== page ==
We get called out to the bad side of town for an overdose. When we get there we see that they have the patient already at the hospital and the officer shows us where the girlfriend is. Bracing ourselves for an upset, possibly drugged out, girlfriend we start doing our thing and the girlfriend is actually doing much better than we expected. She was chatting like it was a regular day and her friends were on the phone ordering pizza and asked us if we wanted some and what we would like on our pizza. I had to do a double take but nicely refused and thanked them for their offer. Uh, I would think that a normal person would be biting at the bit to get to the hospital or at least be wondering how the patient was doing. She never asked. Weird!!!!!!

We were called out to the scene of a fire and our computer gizmo that gives us directions to the location was being a cranky brat. We got to the general area but had to look at street signs and make guesses to get where we were going. We could see and smell smoke but where was another story. As we are looking around, making multiple U-turns, and trying to figure out a way to get to the fire the bigwig chief passes us. Later on he passes us again. Later on he passes us again. After that he pulls up behind us and follows us just as we finally figured out where we were going. When I got out of the van he came up to us and said "Thanks, I thought I would never get here because my stupid gizmo is being a brat!" I laughed and said ours was also but glad to be of help. I am sure some neighbors were wondering why 2 fire units kept going up and down the street.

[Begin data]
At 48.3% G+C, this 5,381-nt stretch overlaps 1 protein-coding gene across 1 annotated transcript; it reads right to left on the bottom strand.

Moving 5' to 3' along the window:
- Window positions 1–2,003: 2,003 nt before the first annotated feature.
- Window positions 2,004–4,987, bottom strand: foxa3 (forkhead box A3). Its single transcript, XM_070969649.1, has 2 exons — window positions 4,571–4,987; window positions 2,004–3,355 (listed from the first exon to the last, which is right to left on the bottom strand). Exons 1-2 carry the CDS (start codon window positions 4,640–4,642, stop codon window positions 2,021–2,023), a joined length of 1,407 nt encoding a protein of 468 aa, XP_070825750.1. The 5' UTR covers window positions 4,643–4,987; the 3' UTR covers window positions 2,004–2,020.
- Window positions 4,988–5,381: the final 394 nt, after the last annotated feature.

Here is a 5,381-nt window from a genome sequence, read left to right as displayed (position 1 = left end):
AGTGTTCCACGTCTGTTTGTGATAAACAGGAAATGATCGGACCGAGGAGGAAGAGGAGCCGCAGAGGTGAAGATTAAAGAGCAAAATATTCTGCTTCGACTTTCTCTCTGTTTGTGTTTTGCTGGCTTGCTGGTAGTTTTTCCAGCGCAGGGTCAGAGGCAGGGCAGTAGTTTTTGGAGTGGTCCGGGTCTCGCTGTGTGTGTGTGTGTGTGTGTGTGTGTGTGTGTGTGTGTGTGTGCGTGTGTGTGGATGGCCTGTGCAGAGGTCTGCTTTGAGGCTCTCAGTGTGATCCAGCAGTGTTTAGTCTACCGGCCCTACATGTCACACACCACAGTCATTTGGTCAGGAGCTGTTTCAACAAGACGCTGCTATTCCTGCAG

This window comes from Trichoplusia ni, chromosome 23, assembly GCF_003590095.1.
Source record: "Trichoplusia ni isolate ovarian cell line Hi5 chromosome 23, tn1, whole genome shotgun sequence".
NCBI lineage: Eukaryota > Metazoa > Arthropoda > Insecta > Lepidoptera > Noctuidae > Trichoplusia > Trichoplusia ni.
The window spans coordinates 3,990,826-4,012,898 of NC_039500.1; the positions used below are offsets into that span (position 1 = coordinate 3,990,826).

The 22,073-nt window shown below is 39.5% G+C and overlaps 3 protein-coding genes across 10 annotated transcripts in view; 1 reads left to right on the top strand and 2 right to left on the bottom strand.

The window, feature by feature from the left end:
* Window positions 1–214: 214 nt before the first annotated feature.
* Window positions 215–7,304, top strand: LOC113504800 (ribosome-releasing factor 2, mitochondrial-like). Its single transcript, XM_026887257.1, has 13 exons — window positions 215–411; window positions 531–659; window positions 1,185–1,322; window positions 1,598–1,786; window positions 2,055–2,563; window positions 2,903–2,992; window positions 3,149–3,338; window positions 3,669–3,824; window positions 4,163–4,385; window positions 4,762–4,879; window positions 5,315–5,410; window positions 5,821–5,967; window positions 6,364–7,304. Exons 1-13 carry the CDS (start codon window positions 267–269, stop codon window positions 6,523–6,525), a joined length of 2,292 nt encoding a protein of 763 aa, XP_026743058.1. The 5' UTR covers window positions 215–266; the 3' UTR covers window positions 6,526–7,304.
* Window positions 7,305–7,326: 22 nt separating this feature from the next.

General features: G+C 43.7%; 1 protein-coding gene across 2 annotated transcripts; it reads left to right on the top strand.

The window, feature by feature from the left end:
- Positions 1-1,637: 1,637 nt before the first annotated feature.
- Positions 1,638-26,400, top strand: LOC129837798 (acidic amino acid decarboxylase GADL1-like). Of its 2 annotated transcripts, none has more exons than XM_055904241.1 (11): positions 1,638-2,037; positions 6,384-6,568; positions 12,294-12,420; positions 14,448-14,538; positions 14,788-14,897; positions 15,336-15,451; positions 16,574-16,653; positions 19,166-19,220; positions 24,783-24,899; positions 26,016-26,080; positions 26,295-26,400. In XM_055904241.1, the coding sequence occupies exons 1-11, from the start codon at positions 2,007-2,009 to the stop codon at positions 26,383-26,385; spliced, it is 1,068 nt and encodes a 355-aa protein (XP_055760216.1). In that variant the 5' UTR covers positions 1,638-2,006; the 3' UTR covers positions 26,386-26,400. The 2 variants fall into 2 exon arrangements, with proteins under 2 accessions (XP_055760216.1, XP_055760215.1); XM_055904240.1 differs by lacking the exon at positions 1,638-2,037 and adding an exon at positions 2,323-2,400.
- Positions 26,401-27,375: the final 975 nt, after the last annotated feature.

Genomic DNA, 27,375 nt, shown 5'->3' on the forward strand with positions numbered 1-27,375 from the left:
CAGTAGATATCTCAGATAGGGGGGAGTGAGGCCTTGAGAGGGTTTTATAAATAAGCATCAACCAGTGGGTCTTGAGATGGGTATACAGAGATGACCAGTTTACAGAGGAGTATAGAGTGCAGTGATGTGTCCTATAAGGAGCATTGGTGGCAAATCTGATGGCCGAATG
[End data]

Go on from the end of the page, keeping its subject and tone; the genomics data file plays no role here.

Early one morning we get called for a "Frequent Flyer". Frequent flyer is someone who repeatedly calls 911 even though there is no emergency. Before we even get out of the van a very large, think bodybuilder large, captain comes up to us and says "You gotta do something about this lady. She is driving me nuts, won't listen to me, and I have only had 2 hours sleep. We have been here several times in the past and she won't quit calling us." He was mad and I know from experience that you don't want to make a captain mad, especially if he has been working back-to-back calls. We went inside the house and sitting there in a recliner is a little tiny 90 yr. old lady. We asked her what is the problem and she said "He is being mean to me and I need to go to the hospital and he won't take me." Before I could say anything the captain started talking to her and she is arguing back and then she stands up and the two of them are arguing back and forth like two kids. Trying to keep a straight face and not laugh I finally get a word in and get her to calm down and told the captain that we would handle it and that he and his crew could go home. We talked with her for an hour and patiently explained as clearly as we could the rules of calling 911. We ended up putting in a request for adult services, made her lunch, and went on our way. Wish I had a picture of those two arguing.

There are many other stories and some of them are in THIS post.